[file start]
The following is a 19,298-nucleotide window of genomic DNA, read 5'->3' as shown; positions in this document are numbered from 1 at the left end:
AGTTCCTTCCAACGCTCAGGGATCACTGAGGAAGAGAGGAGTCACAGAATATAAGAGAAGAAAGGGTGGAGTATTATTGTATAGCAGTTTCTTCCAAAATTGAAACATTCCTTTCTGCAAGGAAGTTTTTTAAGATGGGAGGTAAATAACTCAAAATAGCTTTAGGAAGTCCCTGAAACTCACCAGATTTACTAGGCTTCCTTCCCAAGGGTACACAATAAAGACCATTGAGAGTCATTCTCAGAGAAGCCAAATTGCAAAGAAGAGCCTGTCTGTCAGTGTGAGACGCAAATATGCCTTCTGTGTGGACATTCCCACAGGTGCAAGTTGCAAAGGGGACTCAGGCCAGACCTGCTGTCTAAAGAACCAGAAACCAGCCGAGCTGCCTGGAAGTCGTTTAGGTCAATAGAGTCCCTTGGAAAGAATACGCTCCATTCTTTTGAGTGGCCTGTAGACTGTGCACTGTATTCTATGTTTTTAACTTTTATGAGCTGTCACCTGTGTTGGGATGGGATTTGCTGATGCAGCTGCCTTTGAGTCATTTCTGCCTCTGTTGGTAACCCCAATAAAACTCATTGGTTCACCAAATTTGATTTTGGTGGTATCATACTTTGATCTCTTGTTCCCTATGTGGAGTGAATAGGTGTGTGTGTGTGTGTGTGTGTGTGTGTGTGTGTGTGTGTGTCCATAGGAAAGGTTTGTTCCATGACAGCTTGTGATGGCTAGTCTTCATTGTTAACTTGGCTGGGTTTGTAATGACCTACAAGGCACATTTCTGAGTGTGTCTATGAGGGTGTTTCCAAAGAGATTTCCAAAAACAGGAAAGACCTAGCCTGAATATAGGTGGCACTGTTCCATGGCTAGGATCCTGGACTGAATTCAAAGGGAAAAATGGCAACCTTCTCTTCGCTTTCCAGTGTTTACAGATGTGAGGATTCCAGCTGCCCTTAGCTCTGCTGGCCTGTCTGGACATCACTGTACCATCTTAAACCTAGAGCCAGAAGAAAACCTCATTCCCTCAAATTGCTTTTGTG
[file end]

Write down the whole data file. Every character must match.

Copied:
The following is a 19,298-nucleotide window of genomic DNA, read 5'->3' as shown; positions in this document are numbered from 1 at the left end:
AGTTCCTTCCAACGCTCAGGGATCACTGAGGAAGAGAGGAGTCACAGAATATAAGAGAAGAAAGGGTGGAGTATTATTGTATAGCAGTTTCTTCCAAAATTGAAACATTCCTTTCTGCAAGGAAGTTTTTTAAGATGGGAGGTAAATAACTCAAAATAGCTTTAGGAAGTCCCTGAAACTCACCAGATTTACTAGGCTTCCTTCCCAAGGGTACACAATAAAGACCATTGAGAGTCATTCTCAGAGAAGCCAAATTGCAAAGAAGAGCCTGTCTGTCAGTGTGAGACGCAAATATGCCTTCTGTGTGGACATTCCCACAGGTGCAAGTTGCAAAGGGGACTCAGGCCAGACCTGCTGTCTAAAGAACCAGAAACCAGCCGAGCTGCCTGGAAGTCGTTTAGGTCAATAGAGTCCCTTGGAAAGAATACGCTCCATTCTTTTGAGTGGCCTGTAGACTGTGCACTGTATTCTATGTTTTTAACTTTTATGAGCTGTCACCTGTGTTGGGATGGGATTTGCTGATGCAGCTGCCTTTGAGTCATTTCTGCCTCTGTTGGTAACCCCAATAAAACTCATTGGTTCACCAAATTTGATTTTGGTGGTATCATACTTTGATCTCTTGTTCCCTATGTGGAGTGAATAGGTGTGTGTGTGTGTGTGTGTGTGTGTGTGTGTGTGTGTGTGTCCATAGGAAAGGTTTGTTCCATGACAGCTTGTGATGGCTAGTCTTCATTGTTAACTTGGCTGGGTTTGTAATGACCTACAAGGCACATTTCTGAGTGTGTCTATGAGGGTGTTTCCAAAGAGATTTCCAAAAACAGGAAAGACCTAGCCTGAATATAGGTGGCACTGTTCCATGGCTAGGATCCTGGACTGAATTCAAAGGGAAAAATGGCAACCTTCTCTTCGCTTTCCAGTGTTTACAGATGTGAGGATTCCAGCTGCCCTTAGCTCTGCTGGCCTGTCTGGACATCACTGTACCATCTTAAACCTAGAGCCAGAAGAAAACCTCATTCCCTCAAATTGCTTTTGTG